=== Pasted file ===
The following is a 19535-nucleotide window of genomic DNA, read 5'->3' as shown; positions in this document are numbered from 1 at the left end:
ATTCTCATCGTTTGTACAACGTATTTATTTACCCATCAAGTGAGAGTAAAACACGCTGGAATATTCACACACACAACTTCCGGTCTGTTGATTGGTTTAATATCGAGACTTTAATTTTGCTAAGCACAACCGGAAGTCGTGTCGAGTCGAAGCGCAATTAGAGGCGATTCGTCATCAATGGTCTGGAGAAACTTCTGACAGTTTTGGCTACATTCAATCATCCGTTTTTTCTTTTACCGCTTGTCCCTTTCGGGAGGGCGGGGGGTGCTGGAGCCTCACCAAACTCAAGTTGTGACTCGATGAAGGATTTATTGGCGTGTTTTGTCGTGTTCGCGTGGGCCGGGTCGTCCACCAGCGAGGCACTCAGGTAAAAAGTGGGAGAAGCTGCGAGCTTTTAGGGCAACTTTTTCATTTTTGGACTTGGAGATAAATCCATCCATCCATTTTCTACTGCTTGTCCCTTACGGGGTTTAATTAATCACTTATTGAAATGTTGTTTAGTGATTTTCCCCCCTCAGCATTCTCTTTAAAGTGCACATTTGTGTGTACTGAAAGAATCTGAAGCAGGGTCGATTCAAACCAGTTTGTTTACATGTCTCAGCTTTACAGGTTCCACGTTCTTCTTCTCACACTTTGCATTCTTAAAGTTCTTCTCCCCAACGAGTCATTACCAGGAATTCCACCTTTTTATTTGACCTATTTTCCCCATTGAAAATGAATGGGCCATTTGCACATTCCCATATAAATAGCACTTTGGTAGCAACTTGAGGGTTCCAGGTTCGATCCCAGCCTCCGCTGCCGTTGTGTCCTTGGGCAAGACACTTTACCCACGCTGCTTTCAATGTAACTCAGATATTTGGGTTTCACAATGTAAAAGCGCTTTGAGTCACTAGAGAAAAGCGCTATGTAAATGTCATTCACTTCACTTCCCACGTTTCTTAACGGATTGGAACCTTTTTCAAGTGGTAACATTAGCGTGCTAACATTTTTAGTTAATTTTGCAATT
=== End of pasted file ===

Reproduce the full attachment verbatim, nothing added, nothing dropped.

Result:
The following is a 19535-nucleotide window of genomic DNA, read 5'->3' as shown; positions in this document are numbered from 1 at the left end:
ATTCTCATCGTTTGTACAACGTATTTATTTACCCATCAAGTGAGAGTAAAACACGCTGGAATATTCACACACACAACTTCCGGTCTGTTGATTGGTTTAATATCGAGACTTTAATTTTGCTAAGCACAACCGGAAGTCGTGTCGAGTCGAAGCGCAATTAGAGGCGATTCGTCATCAATGGTCTGGAGAAACTTCTGACAGTTTTGGCTACATTCAATCATCCGTTTTTTCTTTTACCGCTTGTCCCTTTCGGGAGGGCGGGGGGTGCTGGAGCCTCACCAAACTCAAGTTGTGACTCGATGAAGGATTTATTGGCGTGTTTTGTCGTGTTCGCGTGGGCCGGGTCGTCCACCAGCGAGGCACTCAGGTAAAAAGTGGGAGAAGCTGCGAGCTTTTAGGGCAACTTTTTCATTTTTGGACTTGGAGATAAATCCATCCATCCATTTTCTACTGCTTGTCCCTTACGGGGTTTAATTAATCACTTATTGAAATGTTGTTTAGTGATTTTCCCCCCTCAGCATTCTCTTTAAAGTGCACATTTGTGTGTACTGAAAGAATCTGAAGCAGGGTCGATTCAAACCAGTTTGTTTACATGTCTCAGCTTTACAGGTTCCACGTTCTTCTTCTCACACTTTGCATTCTTAAAGTTCTTCTCCCCAACGAGTCATTACCAGGAATTCCACCTTTTTATTTGACCTATTTTCCCCATTGAAAATGAATGGGCCATTTGCACATTCCCATATAAATAGCACTTTGGTAGCAACTTGAGGGTTCCAGGTTCGATCCCAGCCTCCGCTGCCGTTGTGTCCTTGGGCAAGACACTTTACCCACGCTGCTTTCAATGTAACTCAGATATTTGGGTTTCACAATGTAAAAGCGCTTTGAGTCACTAGAGAAAAGCGCTATGTAAATGTCATTCACTTCACTTCCCACGTTTCTTAACGGATTGGAACCTTTTTCAAGTGGTAACATTAGCGTGCTAACATTTTTAGTTAATTTTGCAATT